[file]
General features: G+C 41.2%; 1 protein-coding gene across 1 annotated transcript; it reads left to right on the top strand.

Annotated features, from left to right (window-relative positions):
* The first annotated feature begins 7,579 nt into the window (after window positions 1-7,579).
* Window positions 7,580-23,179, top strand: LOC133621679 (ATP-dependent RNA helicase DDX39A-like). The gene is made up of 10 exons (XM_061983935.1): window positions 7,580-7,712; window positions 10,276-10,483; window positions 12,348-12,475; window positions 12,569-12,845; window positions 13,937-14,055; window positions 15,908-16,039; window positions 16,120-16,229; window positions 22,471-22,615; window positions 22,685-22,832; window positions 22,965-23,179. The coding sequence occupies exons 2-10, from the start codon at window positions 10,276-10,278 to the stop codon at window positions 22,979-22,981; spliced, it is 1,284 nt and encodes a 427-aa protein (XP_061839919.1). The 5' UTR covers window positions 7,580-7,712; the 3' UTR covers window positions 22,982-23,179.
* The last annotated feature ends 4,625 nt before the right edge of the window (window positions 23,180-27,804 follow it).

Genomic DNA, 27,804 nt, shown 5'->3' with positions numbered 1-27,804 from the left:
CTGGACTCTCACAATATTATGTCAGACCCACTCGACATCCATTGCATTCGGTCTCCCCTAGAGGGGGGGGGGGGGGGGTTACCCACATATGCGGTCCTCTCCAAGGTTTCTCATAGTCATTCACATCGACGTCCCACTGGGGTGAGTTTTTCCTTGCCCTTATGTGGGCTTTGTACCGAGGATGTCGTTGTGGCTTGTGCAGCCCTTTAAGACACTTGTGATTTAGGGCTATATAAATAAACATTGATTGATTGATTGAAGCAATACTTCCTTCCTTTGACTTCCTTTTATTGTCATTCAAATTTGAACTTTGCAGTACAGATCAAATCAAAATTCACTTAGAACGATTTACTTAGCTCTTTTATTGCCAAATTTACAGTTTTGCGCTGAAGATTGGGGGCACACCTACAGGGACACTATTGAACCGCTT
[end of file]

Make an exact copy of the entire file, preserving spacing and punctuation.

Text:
General features: G+C 41.2%; 1 protein-coding gene across 1 annotated transcript; it reads left to right on the top strand.

Annotated features, from left to right (window-relative positions):
* The first annotated feature begins 7,579 nt into the window (after window positions 1-7,579).
* Window positions 7,580-23,179, top strand: LOC133621679 (ATP-dependent RNA helicase DDX39A-like). The gene is made up of 10 exons (XM_061983935.1): window positions 7,580-7,712; window positions 10,276-10,483; window positions 12,348-12,475; window positions 12,569-12,845; window positions 13,937-14,055; window positions 15,908-16,039; window positions 16,120-16,229; window positions 22,471-22,615; window positions 22,685-22,832; window positions 22,965-23,179. The coding sequence occupies exons 2-10, from the start codon at window positions 10,276-10,278 to the stop codon at window positions 22,979-22,981; spliced, it is 1,284 nt and encodes a 427-aa protein (XP_061839919.1). The 5' UTR covers window positions 7,580-7,712; the 3' UTR covers window positions 22,982-23,179.
* The last annotated feature ends 4,625 nt before the right edge of the window (window positions 23,180-27,804 follow it).

Genomic DNA, 27,804 nt, shown 5'->3' with positions numbered 1-27,804 from the left:
CTGGACTCTCACAATATTATGTCAGACCCACTCGACATCCATTGCATTCGGTCTCCCCTAGAGGGGGGGGGGGGGGGGTTACCCACATATGCGGTCCTCTCCAAGGTTTCTCATAGTCATTCACATCGACGTCCCACTGGGGTGAGTTTTTCCTTGCCCTTATGTGGGCTTTGTACCGAGGATGTCGTTGTGGCTTGTGCAGCCCTTTAAGACACTTGTGATTTAGGGCTATATAAATAAACATTGATTGATTGATTGAAGCAATACTTCCTTCCTTTGACTTCCTTTTATTGTCATTCAAATTTGAACTTTGCAGTACAGATCAAATCAAAATTCACTTAGAACGATTTACTTAGCTCTTTTATTGCCAAATTTACAGTTTTGCGCTGAAGATTGGGGGCACACCTACAGGGACACTATTGAACCGCTT